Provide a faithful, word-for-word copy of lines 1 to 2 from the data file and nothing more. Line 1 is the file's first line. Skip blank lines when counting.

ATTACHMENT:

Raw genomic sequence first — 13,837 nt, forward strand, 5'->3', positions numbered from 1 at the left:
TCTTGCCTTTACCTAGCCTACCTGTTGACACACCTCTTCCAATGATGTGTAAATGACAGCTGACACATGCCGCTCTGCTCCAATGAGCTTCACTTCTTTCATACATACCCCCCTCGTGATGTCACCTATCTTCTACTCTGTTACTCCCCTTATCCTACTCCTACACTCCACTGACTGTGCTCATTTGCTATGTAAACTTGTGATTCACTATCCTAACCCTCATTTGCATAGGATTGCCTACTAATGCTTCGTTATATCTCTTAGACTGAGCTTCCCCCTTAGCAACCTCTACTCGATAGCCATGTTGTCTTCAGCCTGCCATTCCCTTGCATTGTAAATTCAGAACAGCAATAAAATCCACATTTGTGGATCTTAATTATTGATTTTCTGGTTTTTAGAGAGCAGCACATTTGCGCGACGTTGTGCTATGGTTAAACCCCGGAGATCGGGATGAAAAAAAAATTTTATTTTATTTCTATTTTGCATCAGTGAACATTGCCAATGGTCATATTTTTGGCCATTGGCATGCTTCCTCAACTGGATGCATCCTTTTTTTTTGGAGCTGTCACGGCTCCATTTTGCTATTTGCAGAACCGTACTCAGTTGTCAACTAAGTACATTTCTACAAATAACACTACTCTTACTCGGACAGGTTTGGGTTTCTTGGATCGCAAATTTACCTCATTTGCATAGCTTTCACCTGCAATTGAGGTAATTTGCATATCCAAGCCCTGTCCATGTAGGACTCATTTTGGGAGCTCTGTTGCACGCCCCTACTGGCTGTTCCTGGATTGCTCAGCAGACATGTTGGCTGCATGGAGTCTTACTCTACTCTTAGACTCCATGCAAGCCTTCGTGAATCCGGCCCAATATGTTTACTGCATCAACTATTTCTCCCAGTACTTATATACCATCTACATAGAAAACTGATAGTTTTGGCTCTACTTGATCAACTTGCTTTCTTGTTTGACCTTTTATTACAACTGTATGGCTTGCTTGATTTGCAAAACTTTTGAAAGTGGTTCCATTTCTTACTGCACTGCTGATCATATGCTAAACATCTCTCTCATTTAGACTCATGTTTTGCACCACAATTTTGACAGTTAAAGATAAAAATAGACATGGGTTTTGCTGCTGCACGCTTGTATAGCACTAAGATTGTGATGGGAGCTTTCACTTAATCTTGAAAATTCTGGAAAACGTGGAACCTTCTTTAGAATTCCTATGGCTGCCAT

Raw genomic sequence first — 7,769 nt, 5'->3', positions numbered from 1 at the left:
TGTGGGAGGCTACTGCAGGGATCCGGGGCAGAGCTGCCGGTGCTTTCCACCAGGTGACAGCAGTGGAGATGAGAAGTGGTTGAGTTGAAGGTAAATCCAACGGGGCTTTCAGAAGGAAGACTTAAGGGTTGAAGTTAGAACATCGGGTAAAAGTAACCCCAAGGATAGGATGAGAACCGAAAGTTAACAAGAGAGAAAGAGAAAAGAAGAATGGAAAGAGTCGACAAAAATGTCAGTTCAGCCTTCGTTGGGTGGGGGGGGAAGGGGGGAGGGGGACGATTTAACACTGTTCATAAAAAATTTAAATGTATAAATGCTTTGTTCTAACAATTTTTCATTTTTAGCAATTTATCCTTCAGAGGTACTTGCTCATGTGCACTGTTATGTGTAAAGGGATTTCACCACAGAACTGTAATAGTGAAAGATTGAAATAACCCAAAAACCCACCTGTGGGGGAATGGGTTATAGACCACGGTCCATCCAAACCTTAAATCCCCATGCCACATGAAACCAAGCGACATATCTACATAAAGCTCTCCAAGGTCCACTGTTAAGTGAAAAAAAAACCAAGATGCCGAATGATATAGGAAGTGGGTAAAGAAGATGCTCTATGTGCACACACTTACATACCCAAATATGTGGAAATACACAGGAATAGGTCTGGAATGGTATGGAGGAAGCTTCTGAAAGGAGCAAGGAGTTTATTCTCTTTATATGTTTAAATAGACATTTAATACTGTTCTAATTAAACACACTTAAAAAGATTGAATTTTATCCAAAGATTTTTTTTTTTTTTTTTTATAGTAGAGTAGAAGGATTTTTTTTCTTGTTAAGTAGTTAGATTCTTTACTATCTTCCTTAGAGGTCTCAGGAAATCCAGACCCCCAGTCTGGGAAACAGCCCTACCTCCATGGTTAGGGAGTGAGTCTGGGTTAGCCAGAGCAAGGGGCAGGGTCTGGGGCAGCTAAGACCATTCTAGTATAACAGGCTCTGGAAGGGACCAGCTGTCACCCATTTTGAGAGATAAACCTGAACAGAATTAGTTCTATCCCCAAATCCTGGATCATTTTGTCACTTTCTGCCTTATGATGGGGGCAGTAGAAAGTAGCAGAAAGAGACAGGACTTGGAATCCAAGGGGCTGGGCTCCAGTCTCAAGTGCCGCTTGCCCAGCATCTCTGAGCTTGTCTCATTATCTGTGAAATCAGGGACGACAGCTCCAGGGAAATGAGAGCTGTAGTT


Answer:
Raw genomic sequence first — 13,837 nt, forward strand, 5'->3', positions numbered from 1 at the left:
TCTTGCCTTTACCTAGCCTACCTGTTGACACACCTCTTCCAATGATGTGTAAATGACAGCTGACACATGCCGCTCTGCTCCAATGAGCTTCACTTCTTTCATACATACCCCCCTCGTGATGTCACCTATCTTCTACTCTGTTACTCCCCTTATCCTACTCCTACACTCCACTGACTGTGCTCATTTGCTATGTAAACTTGTGATTCACTATCCTAACCCTCATTTGCATAGGATTGCCTACTAATGCTTCGTTATATCTCTTAGACTGAGCTTCCCCCTTAGCAACCTCTACTCGATAGCCATGTTGTCTTCAGCCTGCCATTCCCTTGCATTGTAAATTCAGAACAGCAATAAAATCCACATTTGTGGATCTTAATTATTGATTTTCTGGTTTTTAGAGAGCAGCACATTTGCGCGACGTTGTGCTATGGTTAAACCCCGGAGATCGGGATGAAAAAAAAATTTTATTTTATTTCTATTTTGCATCAGTGAACATTGCCAATGGTCATATTTTTGGCCATTGGCATGCTTCCTCAACTGGATGCATCCTTTTTTTTTGGAGCTGTCACGGCTCCATTTTGCTATTTGCAGAACCGTACTCAGTTGTCAACTAAGTACATTTCTACAAATAACACTACTCTTACTCGGACAGGTTTGGGTTTCTTGGATCGCAAATTTACCTCATTTGCATAGCTTTCACCTGCAATTGAGGTAATTTGCATATCCAAGCCCTGTCCATGTAGGACTCATTTTGGGAGCTCTGTTGCACGCCCCTACTGGCTGTTCCTGGATTGCTCAGCAGACATGTTGGCTGCATGGAGTCTTACTCTACTCTTAGACTCCATGCAAGCCTTCGTGAATCCGGCCCAATATGTTTACTGCATCAACTATTTCTCCCAGTACTTATATACCATCTACATAGAAAACTGATAGTTTTGGCTCTACTTGATCAACTTGCTTTCTTGTTTGACCTTTTATTACAACTGTATGGCTTGCTTGATTTGCAAAACTTTTGAAAGTGGTTCCATTTCTTACTGCACTGCTGATCATATGCTAAACATCTCTCTCATTTAGACTCATGTTTTGCACCACAATTTTGACAGTTAAAGATAAAAATAGACATGGGTTTTGCTGCTGCACGCTTGTATAGCACTAAGATTGTGATGGGAGCTTTCACTTAATCTTGAAAATTCTGGAAAACGTGGAACCTTCTTTAGAATTCCTATGGCTGCCAT